Diabetic macular edema (DME) is an eye condition that can affect those with type 1 or type 2 diabetes. It can lead to blindness if left untreated, and some of the symptoms for DME include:
- Blurred vision
- Double vision
- Seeing washed out colors
- An increase in eye floaters – spots or strings in your field of vision
If you’re living with diabetes and experiencing some of these symptoms, you might want to talk to your eye doctor to get a better understanding of this condition and develop a plan to prevent further damage. This article will discuss five questions to consider asking when talking with your eye doctor about DME.
1. How does diabetes affect diabetic macular edema (DME)?
People diagnosed with diabetes have high glucose levels in their bodies, meaning they have too much sugar in their bloodstream. When glucose levels stay too high, blood vessels in the body, including the eyes, can be damaged.
High levels of glucose associated with diabetes can cause inflammation and subsequent damage to the blood vessels in the retina. This damage may lead to fluid leakage into the macula, which is responsible for central vision. Blood vessels in the eye nourish the retina, but when they leak, the retina begins to swell which may lead to blurred vision. Be sure to talk to your doctor about your specific blood sugar levels and your increased risk of DME.
2. Are there steps I can take to help slow the progression of DME?
One of the first steps toward slowing the progression of DME is to manage your diabetes and lower your hemoglobin A1C level. The A1C test is a simple blood test that measures your blood sugar levels over the past three months. You can lower your blood sugar levels by exercising regularly and eating a healthy diet with more fruits and vegetables and less processed foods. Additionally, you’ll want to watch your blood pressure and cholesterol levels as they could be additional risk factors for patients with DME.
People living with diabetes are advised to schedule a yearly, comprehensive dilated eye exam with their doctor, but you might need to schedule more depending on the severity of your case. If you’ve been diagnosed with or show symptoms of DME, the most important thing you can do is keep all your scheduled appointments with your eye doctor.
3. How does recurring DME affect my vision?
Recurring DME can lead to permanent vision problems such as:
- Vision loss
- Blurred vision
- Trouble seeing at night
- Double vision
- Increased eye floaters
- Loss of peripheral vision
High blood sugar levels can damage blood vessels in the retina causing swelling to occur which can lead to vision loss. Make sure to talk to your doctor about your specific vision problems and the causes associated with them.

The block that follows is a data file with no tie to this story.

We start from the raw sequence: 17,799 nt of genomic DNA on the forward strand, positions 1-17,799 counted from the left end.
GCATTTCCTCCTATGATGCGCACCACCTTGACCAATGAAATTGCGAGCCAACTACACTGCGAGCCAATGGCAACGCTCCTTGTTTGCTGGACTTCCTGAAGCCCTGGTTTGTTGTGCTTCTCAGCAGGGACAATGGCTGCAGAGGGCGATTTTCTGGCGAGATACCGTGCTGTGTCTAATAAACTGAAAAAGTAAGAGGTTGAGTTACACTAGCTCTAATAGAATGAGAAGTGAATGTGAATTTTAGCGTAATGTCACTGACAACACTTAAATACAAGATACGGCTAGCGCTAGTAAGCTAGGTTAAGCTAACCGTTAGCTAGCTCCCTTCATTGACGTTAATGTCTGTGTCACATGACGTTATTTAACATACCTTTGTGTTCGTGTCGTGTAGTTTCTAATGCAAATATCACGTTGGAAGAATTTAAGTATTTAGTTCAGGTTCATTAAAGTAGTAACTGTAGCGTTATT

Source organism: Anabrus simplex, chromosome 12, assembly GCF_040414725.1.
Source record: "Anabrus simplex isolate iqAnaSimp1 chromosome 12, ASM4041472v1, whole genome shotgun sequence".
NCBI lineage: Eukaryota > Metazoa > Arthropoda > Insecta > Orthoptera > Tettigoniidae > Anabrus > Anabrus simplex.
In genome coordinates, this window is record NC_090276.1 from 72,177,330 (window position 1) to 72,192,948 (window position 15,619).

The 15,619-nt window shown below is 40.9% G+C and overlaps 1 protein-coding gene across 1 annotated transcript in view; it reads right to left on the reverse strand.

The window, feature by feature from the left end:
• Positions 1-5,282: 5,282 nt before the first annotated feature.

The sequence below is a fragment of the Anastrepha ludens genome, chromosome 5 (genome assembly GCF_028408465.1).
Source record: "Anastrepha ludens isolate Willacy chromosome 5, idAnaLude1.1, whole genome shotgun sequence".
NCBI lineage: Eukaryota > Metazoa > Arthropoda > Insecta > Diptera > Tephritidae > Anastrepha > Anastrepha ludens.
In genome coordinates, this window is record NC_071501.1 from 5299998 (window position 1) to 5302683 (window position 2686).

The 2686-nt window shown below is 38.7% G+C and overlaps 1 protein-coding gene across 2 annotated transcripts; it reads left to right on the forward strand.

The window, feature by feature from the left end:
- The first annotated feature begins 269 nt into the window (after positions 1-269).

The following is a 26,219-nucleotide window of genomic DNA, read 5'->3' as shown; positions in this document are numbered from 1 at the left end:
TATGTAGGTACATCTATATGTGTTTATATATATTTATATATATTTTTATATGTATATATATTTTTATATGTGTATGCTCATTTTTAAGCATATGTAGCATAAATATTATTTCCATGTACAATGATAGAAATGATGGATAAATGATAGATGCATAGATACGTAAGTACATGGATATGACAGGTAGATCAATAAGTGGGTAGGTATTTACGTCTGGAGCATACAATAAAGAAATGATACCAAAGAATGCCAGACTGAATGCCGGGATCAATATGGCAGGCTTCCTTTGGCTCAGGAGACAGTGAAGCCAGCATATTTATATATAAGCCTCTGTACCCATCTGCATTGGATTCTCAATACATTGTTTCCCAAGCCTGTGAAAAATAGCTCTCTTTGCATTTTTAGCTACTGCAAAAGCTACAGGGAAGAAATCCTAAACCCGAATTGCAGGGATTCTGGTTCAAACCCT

4. What are my options for treating DME and improving my vision?
There are a variety of treatment options for DME. When you talk to your doctor, they may recommend one or more of the following treatments: anti-VEGF therapy, corticosteroids, or laser photocoagulation.
Anti-VEGF (vascular endothelial growth factor) drugs are injected into the eye to treat blood vessels leaking fluids into the retinal tissue and help improve vision. Your doctor may recommend multiple injections over time, and the frequency of the injections varies based on your doctor’s recommendations and the type of drug used.
Corticosteroids are steroids injected into the eye to reduce inflammation and help improve vision. Your doctor may recommend dexamethasone or fluocinolone acetonide (FAc). The effects of the dexamethasone implant can last between 4 and 6 months, and the implant containing FAc treats DME by releasing small doses of the steroid for up to 36 months.
Laser photocoagulation is a therapy that seals off blood vessels in the eye to prevent more leakage into the retinal tissue. The goal of laser therapy is to protect your existing vision and prevent blood vessels from leaking fluids into the eye.
Your eye doctor will have the best options for treating DME, so talk with them in more detail about the best treatments for you.
5. I have had diabetes for ___ year(s). Will this affect DME treatment types available to me?
Not everyone who has diabetes will develop DME, but all patients with diabetes are at a higher risk of developing this condition. If diagnosed early, DME can be managed with the right treatments. However, if left untreated, DME can lead to irreversible changes in vision. The treatments listed above can help prevent further vision loss and even improve vision in many cases. It’s important to keep your appointments with your eye doctor to best manage your DME.
It’s not too late to talk to your eye doctor about DME and get the treatment necessary to prevent further damage. For more information about DME and treatment options, click here.